I’m frustrated by the seeming lack of commitment of libraries (especially community-anchored public libraries) to their role in facilitating patrons’ ability to speak. Librarians entusiastically rally ’round the flag of “Intellectual Freedom“, but they think of it almost entirely in terms of defending patrons’ right to read stuff written by others. All very well and good, but it misses a giant (and, arguably, the most empowering) piece of the puzzle.
On its website, the American Library Association’s Intellectual Freedom and Censorship Q & A makes the point that, “Intellectual freedom encompasses the freedom to hold, receive and disseminate ideas.” [emphasis added] But how seriously do most libraries take the mission of facilitating information dissemination? The answer is mixed.
- Nowadays, many libraries provide support and assistance for helping their patrons disseminate information in the Web 2.0 environment, like by helping them create and use blogs, podcasts, picture sharing services, social networking, etc.
- And, of course, most libraries have long provided one form or another of their “traditional” dissemination tools, e.g., bulletin boards, meeting rooms, display cases and Information & Referral (I&R) files.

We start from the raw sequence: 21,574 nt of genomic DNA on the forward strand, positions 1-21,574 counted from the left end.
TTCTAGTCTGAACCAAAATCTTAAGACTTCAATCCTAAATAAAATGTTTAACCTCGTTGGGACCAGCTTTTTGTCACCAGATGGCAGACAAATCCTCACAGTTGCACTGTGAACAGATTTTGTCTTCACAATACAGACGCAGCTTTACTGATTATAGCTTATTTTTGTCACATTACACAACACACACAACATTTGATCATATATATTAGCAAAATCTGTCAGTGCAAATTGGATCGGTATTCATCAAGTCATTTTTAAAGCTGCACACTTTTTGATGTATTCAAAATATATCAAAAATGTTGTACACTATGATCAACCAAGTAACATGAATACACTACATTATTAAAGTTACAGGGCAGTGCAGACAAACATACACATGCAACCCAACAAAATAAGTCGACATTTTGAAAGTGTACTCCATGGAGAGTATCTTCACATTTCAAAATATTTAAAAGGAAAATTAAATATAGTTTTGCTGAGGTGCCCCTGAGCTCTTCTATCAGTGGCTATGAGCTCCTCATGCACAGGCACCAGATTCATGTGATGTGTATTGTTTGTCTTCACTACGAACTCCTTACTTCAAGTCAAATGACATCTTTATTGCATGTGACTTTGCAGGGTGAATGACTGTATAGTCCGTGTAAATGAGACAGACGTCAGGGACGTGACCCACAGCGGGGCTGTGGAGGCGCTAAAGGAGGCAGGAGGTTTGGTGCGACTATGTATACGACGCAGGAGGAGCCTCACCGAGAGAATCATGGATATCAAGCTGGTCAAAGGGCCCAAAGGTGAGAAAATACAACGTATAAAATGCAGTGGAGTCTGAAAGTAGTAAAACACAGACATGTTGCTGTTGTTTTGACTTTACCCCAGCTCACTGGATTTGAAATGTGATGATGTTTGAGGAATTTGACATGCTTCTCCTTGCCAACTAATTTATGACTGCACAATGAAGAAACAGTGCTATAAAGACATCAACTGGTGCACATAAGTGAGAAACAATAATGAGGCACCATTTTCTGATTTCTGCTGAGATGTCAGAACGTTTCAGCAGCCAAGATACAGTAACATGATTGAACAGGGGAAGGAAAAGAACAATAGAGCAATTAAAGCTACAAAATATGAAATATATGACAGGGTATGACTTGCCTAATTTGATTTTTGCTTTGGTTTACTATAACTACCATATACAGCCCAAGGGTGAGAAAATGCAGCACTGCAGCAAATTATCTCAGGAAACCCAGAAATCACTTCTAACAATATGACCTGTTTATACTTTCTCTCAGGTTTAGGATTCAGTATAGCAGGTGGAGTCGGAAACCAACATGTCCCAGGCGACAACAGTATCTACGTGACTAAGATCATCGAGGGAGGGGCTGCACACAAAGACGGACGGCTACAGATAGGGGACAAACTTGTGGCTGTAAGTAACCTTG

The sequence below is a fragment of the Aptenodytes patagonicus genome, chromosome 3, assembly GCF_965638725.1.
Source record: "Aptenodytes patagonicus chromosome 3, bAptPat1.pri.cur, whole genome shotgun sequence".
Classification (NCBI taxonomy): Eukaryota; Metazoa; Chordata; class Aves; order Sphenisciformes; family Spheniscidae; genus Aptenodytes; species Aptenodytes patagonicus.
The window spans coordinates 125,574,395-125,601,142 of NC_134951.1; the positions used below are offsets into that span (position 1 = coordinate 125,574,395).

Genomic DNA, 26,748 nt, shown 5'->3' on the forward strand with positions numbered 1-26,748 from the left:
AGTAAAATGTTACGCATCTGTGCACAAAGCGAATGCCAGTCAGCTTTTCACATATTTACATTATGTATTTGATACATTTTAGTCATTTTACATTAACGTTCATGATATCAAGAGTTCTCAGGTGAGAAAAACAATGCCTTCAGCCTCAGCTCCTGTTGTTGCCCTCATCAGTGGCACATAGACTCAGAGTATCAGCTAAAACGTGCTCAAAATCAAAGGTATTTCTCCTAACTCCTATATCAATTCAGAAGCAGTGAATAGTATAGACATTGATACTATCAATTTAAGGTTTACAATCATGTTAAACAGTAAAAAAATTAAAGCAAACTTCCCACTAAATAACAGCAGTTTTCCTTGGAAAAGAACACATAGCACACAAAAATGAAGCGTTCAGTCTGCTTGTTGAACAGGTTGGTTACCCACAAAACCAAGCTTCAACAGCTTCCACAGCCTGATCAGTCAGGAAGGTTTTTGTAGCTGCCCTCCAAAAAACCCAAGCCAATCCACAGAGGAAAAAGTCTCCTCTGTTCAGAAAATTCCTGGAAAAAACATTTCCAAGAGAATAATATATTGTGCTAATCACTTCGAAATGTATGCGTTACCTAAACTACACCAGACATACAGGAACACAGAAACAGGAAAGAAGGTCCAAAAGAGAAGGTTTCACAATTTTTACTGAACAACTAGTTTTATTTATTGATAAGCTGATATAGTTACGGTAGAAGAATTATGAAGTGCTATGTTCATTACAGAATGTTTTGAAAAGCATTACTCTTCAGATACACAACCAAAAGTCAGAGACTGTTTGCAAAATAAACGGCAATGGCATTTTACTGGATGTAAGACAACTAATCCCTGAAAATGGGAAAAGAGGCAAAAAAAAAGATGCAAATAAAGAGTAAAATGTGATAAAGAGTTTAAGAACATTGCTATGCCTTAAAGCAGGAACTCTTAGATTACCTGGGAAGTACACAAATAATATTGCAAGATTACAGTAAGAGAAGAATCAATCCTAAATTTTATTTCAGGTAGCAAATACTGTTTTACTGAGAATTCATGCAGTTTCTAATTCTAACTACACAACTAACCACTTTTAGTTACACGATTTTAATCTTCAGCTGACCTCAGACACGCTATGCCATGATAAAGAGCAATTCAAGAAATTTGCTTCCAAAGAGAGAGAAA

But if a library, especially a public library, wants to genuinely facilitate the ability for their patrons (i.e., members of their local community) to disseminate their information, to express their ideas, to speak that which they find meaningful, then it ought to look at how people already do express themselves, and then provide local, community-specific assistance in helping more of their patrons do so, or to do so better. So, for example, such assistance could include providing:
- tips, examples and referrals to local resources that can help them put their messages onto T-shirts, hats, buttons, bumper stickers, novelty items, etc.
- addresses to local tattoo parlors
- names of local venues for playing music, singing karaoke, presenting poetry or being a stand-up comic
- easy to follow instructions for obtaining “group member license plates” or vanity plates from their state’s department of transportation
- tips and resources for publishing books or recording music (combined with a commitment to then add those resources to their collections)
- addresses, tips and examples for writing letters to the editors of local newspapers
And, in addition to identifying these resources, the professional skills and orientation of librarians can be brought to bear on helping their patrons articulate their dissemination needs and understand the relative merits of different dissemination tools and strategies. (Another aspect of the reference interview.)
If librarians started from the premise that people want and deserve to express information as well as consume it, and that supporting “Intellectual Freedom” includes facilitating access to a variety of locally appropriate, content-neutral dissemination tools, then they would provide a profoundly empowering service to their local communities (and engage in a sustainable way to stay relevant in a library-threatened world).